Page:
Let's start with an easy one, what are you reading at the moment?
A Small Book About Drugs by Lisa Pryor. A great little book attempting to reignite the discussion over legalisation of drugs.
Hello Darkness is especially topical in the light of the scandal that's currently engulfing News Corp. What's your take on recent events and what they mean for the future of journalism?
I think stuff like this has gone on ever since time began. As the character Ned says in Hello Darkness, "news = things people don't want you to know". Phone hacking is just a modern take on it.
Ned misrepresents himself, harasses grieving family members, and a range of other ethically dubious acts in his professional life. Is this a fair representation of the daily grind of journalism now?
It's what some journos do and what some newsdesks expect. You can't put all of us under one greasy blanket. I wanted to show readers that essentially good people can be forced into doing questionable things by the pressure to produce in their job. It doesn't just happen in the media.
And while we're talking about journalism I have to ask, did you really dig through Bill Cosby's garbage, and what did you find there?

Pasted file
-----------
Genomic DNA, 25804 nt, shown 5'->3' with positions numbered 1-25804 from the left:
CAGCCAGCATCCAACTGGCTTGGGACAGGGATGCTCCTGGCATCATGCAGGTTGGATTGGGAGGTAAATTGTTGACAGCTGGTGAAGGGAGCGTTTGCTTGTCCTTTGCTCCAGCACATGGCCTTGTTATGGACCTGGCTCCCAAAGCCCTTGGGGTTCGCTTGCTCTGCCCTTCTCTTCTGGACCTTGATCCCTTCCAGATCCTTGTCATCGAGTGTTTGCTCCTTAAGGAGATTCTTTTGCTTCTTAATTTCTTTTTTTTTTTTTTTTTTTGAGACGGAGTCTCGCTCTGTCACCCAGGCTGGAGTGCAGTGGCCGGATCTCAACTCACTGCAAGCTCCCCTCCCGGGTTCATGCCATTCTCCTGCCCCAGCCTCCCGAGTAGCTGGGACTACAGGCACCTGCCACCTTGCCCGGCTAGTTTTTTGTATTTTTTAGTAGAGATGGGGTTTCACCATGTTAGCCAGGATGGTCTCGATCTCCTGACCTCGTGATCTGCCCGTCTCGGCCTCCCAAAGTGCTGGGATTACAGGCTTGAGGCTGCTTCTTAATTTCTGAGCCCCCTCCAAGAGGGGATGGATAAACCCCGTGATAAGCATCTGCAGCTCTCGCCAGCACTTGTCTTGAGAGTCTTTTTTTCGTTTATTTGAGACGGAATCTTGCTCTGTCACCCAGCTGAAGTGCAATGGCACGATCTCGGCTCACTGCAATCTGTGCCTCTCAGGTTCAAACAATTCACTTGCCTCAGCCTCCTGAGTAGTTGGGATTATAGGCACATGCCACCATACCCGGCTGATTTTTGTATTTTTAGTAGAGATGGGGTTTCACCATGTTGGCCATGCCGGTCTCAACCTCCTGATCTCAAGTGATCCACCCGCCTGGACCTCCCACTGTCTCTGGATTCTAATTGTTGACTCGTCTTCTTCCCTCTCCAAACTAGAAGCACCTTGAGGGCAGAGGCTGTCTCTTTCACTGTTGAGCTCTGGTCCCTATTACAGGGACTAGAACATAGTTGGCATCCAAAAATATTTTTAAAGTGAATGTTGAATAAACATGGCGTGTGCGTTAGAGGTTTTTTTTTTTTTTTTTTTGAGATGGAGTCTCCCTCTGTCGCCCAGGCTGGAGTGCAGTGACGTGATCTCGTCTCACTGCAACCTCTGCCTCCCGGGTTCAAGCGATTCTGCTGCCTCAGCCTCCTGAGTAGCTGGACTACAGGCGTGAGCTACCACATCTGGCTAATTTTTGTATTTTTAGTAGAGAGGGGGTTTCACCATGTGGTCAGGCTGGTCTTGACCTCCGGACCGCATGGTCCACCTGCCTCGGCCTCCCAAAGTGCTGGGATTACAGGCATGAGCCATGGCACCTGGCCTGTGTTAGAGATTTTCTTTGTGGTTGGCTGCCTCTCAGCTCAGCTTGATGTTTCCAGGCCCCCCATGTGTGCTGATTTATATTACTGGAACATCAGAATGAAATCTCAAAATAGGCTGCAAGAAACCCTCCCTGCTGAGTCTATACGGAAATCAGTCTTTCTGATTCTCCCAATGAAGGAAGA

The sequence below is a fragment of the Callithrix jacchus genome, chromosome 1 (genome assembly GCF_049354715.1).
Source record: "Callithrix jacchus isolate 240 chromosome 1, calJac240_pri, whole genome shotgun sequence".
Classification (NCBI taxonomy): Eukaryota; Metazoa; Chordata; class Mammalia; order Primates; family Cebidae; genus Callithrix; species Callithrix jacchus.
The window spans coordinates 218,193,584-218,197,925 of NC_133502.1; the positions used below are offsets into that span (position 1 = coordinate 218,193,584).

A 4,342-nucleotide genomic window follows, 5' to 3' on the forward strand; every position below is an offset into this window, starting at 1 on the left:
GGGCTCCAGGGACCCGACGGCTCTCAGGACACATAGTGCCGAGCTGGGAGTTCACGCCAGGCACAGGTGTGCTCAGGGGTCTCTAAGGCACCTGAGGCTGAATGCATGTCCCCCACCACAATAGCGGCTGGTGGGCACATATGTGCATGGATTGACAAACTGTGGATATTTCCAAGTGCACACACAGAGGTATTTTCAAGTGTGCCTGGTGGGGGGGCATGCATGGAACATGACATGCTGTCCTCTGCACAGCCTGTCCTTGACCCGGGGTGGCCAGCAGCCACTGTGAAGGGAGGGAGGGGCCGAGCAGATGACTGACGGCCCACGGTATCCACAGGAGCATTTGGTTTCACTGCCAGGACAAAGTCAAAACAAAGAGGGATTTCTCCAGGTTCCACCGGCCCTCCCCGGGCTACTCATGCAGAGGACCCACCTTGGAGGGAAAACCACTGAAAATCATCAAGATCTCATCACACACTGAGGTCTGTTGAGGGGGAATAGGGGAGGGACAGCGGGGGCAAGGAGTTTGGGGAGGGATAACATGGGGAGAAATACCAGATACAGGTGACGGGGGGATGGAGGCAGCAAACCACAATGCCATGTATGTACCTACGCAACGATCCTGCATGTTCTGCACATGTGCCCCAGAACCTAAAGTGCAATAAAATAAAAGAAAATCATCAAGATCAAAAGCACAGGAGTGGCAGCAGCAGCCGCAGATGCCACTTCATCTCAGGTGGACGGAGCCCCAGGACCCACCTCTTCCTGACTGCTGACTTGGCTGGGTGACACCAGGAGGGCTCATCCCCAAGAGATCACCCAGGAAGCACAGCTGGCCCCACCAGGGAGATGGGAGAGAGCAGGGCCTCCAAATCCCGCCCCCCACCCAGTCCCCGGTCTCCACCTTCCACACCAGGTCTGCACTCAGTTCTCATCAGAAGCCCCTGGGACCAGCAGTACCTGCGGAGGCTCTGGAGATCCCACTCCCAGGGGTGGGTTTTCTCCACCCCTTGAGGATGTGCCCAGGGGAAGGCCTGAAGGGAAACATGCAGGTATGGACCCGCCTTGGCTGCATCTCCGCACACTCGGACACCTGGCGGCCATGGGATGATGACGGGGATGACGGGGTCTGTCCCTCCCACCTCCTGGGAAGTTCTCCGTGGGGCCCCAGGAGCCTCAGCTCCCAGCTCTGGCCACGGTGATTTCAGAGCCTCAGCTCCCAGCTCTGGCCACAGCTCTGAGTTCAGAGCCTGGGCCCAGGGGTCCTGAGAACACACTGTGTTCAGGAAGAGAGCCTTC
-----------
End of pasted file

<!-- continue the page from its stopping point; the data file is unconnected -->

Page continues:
Yes, however, I only did it because the Australian Today Show asked me to do it, to showcase what tabloid journos supposedly do - way back in 1994 when I was living in New York, working for America's Star Magazine. Steve Leibmann and Liz Hayes (then hosts of the Today Show) castigated me on-screen for being a sleazy tabloid journo when their producers had set me up. Such is the media.
What prompted you to revisit the character of Ned Jelli in Hello Darkness?
I felt my first novel, The Lost Boys, had left little hope for the character and I wanted to give the readers something more, to show that the hopeless can find the light, a way forward.
The theme of insecurity and depression in men leaps off the pages in this novel, did you have to get into a fairly dark headspace to write it?
One of the major characters in the book is Sydney, specifically places such as Bondi. Even though Ned doesn't venture too far from home most of the time, the presence of the rest of the city is always felt. How did you go about capturing the essence of the city?
I just tried to write about the places I love - and do it punchily. I hate descriptions of leaves or clouds or building that take two pages - they bore me. Sydney is a punchy place, so I wanted to describe it quickly, economically, in bursts.
I read in an article once that The Lost Boys was going to be turned into a film. What stage is that project in?
The never-going-to-be-made-into-a-movie stage.
What are you working on next?
A genre crime novel. Weird and wonderful.
Shearer's is hosting an event with Sam de Brito on Monday August 8, details here